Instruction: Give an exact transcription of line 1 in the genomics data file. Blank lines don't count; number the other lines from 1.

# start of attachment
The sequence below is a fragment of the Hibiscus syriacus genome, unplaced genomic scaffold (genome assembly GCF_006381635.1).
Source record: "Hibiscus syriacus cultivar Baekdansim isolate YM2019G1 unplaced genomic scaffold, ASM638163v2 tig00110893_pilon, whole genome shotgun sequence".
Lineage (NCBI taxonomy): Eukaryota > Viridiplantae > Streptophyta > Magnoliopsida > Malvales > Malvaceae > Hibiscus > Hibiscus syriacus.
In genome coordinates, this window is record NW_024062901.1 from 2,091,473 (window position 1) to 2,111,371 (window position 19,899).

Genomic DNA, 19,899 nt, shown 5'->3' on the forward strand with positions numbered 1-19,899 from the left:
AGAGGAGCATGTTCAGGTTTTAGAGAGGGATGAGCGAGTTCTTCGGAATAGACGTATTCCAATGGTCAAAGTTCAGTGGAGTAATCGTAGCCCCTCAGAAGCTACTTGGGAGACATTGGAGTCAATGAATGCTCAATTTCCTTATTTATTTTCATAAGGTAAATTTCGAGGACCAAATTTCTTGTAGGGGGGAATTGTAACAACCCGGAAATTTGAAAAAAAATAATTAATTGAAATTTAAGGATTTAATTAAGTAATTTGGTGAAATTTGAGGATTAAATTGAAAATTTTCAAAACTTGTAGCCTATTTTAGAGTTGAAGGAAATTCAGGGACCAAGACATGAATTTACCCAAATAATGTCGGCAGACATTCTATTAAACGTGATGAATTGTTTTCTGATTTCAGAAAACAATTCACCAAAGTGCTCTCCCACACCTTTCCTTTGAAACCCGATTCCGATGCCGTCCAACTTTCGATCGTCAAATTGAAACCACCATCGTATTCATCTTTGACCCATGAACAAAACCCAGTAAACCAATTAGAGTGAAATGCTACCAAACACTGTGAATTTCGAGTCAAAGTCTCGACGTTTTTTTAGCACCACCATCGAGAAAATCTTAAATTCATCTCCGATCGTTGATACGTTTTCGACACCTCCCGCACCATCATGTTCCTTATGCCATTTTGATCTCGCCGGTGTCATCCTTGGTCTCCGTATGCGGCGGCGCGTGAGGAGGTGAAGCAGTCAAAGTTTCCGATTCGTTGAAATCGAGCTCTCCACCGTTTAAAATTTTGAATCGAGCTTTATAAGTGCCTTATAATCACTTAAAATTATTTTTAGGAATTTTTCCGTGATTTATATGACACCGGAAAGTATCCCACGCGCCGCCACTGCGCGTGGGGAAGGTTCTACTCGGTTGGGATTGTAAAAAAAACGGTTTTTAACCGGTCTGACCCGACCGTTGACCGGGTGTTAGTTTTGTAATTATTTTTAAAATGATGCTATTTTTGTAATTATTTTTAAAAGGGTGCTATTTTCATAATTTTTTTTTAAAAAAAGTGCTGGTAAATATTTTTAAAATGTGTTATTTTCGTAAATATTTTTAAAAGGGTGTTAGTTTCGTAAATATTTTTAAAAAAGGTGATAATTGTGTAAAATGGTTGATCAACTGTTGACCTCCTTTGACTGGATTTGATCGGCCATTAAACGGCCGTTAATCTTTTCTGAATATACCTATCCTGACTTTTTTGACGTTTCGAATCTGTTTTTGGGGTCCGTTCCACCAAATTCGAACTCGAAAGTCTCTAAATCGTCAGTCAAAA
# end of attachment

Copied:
The sequence below is a fragment of the Hibiscus syriacus genome, unplaced genomic scaffold (genome assembly GCF_006381635.1).